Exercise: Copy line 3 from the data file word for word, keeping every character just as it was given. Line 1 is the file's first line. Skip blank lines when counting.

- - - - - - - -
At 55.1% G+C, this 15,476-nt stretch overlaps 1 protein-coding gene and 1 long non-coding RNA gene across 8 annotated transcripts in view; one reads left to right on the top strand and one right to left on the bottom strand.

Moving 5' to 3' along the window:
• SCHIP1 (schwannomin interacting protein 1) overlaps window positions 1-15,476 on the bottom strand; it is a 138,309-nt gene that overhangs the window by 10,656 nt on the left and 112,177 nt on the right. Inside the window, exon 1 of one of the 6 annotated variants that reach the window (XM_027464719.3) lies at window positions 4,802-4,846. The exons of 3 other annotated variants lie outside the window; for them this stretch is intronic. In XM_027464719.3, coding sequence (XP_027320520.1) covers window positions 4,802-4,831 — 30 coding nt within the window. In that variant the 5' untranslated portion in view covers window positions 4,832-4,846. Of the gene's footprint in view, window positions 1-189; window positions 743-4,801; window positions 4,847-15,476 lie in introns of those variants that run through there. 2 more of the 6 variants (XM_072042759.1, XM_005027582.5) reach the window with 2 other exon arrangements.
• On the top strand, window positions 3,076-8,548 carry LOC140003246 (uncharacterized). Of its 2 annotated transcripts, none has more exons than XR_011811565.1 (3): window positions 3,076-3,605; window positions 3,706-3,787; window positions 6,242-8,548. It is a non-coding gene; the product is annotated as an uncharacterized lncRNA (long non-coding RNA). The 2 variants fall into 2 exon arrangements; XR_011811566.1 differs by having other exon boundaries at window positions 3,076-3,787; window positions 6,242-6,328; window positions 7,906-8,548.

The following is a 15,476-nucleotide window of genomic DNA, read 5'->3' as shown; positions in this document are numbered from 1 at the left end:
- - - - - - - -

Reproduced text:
• SCHIP1 (schwannomin interacting protein 1) overlaps window positions 1-15,476 on the bottom strand; it is a 138,309-nt gene that overhangs the window by 10,656 nt on the left and 112,177 nt on the right. Inside the window, exon 1 of one of the 6 annotated variants that reach the window (XM_027464719.3) lies at window positions 4,802-4,846. The exons of 3 other annotated variants lie outside the window; for them this stretch is intronic. In XM_027464719.3, coding sequence (XP_027320520.1) covers window positions 4,802-4,831 — 30 coding nt within the window. In that variant the 5' untranslated portion in view covers window positions 4,832-4,846. Of the gene's footprint in view, window positions 1-189; window positions 743-4,801; window positions 4,847-15,476 lie in introns of those variants that run through there. 2 more of the 6 variants (XM_072042759.1, XM_005027582.5) reach the window with 2 other exon arrangements.